New York City homebuyers expecting to find less competition this summer may be in for a shock. The Manhattan summer buying season is shaping up to be one of the most active in recent memory, according to a new report from real estate data provider UrbanDigs.
Traditionally, the summer months bring warm weather and a general slowdown to Manhattan’s real estate market; however, a combination of low inventory and high competition has resulted in an increase of contracts signed weekly compared with the past several years.
UrbanDigs co-founder John Walkup sums up the market activity, which began heating up in Q4 2020 before reaching a peak towards the end of spring. “The number of contracts signed on a weekly basis is far outpacing what we’d expect during a typical year — and it’s a trend that stretches back to at least the beginning of April. With that, this summer may see less of a slowdown and more of a continuation of the record-breaking Manhattan market.”
After seeing a spike in contracts signed from April through May, the weekly average held steady at about 300 or more signed through June—the highest activity level seen in the past five years. During the first week of July 2021, there were about 275 contracts signed, which eclipsed the previous five-year high of about 180 contracts signed in 2017.
For new active listings, the numbers tell a different story. During the first week of July, there were a little over 200 new listings, or about 50% less than there were during the same period in 2020, UrbanDigs data shows. The year-over-year decline in new listings coming to market is expected to continue through summer.
Compared to other major markets in the U.S., Walkup says Manhattan’s market was slow to recover but saw “a breakneck pace for deal activity starting mid-Winter.” “Like other metro markets, though, the peak level of activity was record-breaking,” he adds.
Despite increased activity and less inventory, prime properties at various price points are entering the market daily. In the Carnegie Hill neighborhood, this classic six-room apartment in one of Park Avenue’s premier buildings is listed for $2.65 million. The two-bedroom, 2.5-bathroom residence featured a light-filled living room with a wood-burning fireplace, a grand dining room and a windowed kitchen with ample cabinet space. A south-facing window with a view down Park Avenue is another perk.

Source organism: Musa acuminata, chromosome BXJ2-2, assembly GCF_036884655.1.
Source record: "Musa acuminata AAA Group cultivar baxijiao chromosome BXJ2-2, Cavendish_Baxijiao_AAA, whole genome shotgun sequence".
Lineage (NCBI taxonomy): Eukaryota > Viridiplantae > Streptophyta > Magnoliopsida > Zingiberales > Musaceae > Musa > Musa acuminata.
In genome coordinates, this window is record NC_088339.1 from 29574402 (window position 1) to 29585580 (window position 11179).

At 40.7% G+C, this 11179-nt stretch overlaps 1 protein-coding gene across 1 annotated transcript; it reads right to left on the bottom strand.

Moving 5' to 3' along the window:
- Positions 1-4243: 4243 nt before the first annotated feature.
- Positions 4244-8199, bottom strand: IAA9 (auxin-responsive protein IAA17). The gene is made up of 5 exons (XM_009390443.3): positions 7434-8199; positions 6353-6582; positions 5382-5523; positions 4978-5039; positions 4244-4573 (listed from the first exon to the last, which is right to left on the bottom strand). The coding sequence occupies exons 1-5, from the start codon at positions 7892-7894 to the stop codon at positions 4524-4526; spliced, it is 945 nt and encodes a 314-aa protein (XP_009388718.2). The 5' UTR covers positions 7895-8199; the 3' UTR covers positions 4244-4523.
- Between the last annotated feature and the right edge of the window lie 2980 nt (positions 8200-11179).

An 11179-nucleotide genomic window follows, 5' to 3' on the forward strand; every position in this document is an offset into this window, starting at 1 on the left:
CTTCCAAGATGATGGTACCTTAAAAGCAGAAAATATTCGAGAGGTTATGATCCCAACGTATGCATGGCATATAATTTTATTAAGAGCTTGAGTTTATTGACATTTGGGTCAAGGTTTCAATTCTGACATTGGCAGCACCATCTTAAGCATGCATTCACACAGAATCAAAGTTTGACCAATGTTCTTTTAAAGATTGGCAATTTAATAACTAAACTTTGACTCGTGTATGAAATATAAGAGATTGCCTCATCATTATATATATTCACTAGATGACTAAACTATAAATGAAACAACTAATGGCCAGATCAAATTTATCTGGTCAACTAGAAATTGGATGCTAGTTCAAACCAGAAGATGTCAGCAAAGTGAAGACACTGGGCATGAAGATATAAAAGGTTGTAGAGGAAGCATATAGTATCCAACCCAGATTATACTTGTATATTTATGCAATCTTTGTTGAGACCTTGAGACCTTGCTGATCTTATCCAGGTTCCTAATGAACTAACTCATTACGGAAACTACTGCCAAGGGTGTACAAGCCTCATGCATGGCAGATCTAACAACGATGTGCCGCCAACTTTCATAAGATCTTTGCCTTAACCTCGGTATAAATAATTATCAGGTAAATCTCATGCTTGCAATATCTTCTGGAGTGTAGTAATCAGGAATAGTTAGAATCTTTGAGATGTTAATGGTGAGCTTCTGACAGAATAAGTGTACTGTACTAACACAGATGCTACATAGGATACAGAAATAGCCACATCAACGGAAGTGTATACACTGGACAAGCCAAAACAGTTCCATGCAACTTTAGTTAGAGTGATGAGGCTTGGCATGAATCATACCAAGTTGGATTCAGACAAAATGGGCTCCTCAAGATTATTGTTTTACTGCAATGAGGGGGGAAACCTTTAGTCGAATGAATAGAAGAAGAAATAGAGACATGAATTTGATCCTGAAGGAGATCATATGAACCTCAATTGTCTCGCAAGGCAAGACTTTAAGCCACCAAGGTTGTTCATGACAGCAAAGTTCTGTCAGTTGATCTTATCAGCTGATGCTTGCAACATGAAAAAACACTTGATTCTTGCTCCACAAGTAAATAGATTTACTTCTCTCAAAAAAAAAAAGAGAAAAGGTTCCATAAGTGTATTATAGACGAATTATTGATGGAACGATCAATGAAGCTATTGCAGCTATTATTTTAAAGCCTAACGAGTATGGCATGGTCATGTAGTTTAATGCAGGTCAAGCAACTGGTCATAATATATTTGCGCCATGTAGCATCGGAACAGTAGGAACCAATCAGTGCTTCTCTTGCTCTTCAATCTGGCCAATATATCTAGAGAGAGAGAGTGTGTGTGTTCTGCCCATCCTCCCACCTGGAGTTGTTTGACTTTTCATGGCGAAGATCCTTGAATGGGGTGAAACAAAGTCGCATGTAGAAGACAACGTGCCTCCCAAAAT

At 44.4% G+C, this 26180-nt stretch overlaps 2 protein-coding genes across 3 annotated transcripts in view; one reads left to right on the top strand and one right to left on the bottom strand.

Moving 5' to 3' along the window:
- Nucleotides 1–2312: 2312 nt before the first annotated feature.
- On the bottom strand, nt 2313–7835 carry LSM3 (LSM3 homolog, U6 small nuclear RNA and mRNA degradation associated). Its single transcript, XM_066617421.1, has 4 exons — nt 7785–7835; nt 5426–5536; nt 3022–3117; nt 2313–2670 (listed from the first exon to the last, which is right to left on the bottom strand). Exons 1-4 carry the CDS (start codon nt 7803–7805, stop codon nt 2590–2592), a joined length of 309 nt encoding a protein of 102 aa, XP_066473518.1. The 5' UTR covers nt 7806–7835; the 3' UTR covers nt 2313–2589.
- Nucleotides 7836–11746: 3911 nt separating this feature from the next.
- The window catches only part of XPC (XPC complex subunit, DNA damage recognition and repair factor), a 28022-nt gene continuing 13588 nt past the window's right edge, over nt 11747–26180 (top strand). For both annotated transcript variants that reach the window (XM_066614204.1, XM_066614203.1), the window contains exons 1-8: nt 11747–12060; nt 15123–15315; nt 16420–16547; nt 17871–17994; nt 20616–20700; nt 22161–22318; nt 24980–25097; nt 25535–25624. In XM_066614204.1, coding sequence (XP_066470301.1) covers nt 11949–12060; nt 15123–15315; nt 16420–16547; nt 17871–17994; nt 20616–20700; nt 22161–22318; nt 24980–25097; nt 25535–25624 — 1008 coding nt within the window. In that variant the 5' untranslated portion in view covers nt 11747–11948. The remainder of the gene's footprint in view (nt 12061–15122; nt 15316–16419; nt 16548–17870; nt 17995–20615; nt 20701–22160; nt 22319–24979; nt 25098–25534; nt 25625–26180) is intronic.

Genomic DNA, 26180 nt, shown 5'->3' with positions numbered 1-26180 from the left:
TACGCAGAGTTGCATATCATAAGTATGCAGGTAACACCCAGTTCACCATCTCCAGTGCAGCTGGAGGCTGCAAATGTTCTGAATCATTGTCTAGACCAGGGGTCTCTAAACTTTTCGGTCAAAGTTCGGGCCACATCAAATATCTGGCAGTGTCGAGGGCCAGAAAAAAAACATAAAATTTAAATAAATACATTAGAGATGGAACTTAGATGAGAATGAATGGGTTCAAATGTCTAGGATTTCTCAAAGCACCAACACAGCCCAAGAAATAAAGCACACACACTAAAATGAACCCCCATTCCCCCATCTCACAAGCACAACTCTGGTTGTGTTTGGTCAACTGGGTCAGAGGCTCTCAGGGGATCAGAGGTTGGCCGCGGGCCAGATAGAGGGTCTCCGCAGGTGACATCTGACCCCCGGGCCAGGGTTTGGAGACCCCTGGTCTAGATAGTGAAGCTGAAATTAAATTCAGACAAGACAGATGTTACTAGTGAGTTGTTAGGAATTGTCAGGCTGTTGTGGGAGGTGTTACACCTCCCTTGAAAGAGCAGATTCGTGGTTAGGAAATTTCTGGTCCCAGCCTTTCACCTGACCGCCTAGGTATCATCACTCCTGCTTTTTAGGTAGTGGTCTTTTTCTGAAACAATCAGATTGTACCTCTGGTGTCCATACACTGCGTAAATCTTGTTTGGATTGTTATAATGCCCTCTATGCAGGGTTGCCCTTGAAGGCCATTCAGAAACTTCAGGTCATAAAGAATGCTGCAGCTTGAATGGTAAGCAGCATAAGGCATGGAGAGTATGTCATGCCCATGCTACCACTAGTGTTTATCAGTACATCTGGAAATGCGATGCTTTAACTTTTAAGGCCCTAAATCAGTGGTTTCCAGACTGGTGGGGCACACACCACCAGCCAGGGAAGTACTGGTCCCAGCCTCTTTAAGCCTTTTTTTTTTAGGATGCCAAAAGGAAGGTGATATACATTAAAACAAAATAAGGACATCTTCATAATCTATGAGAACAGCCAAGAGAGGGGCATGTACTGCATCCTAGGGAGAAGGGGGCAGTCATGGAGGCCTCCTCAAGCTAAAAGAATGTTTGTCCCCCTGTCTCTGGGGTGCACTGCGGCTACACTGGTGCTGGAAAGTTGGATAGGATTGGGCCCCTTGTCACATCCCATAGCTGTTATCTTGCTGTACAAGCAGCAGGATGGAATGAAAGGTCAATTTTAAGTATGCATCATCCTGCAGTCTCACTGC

At about $2.8 million, residential options include this Lenox Hill apartment in a classic Schwartz & Gross-designed building. Reconfigured to feature an extra bedroom or family room, the seven-room (formerly eight-room) residence features a flexible layout, 10-foot-high ceilings, beautiful hardwood floors and a glass-enclosed den/library that sits off the living room.
Priced at $3.2 million, this Park Avenue residence in Carnegie Hill pairs well-proportioned rooms (including a 31-foot-long entrance gallery) with 9-foot-plus-high ceilings, hardwood floors, and oversized windows. The 2,300-square-foot floor plan also comes with ample closet space and a storage bin within the pet-friendly building.
In Lincoln Square’s legendary Hotel des Artistes, a south-facing duplex once owned by pop artist Leroy Neiman is for sale at $4.25 million. Meticulously restored and enhanced, the prewar residence combines original details such as a plaster ceiling and a stained glass entry window with a modern chef’s kitchen and two generous bedrooms. In the main living area, which stretches some 30 feet long, picture windows take in a side view of Central Park.
Prices creep even higher on the Upper West Side, where this full-floor condominium inside the boutique Kiska building is listed for about $8 million. A key-locked elevator is used to access the four-bedroom, three-bathroom residence, which features an enhanced kitchen, an open dining area and sweeping skyline and Central Park treetop views.
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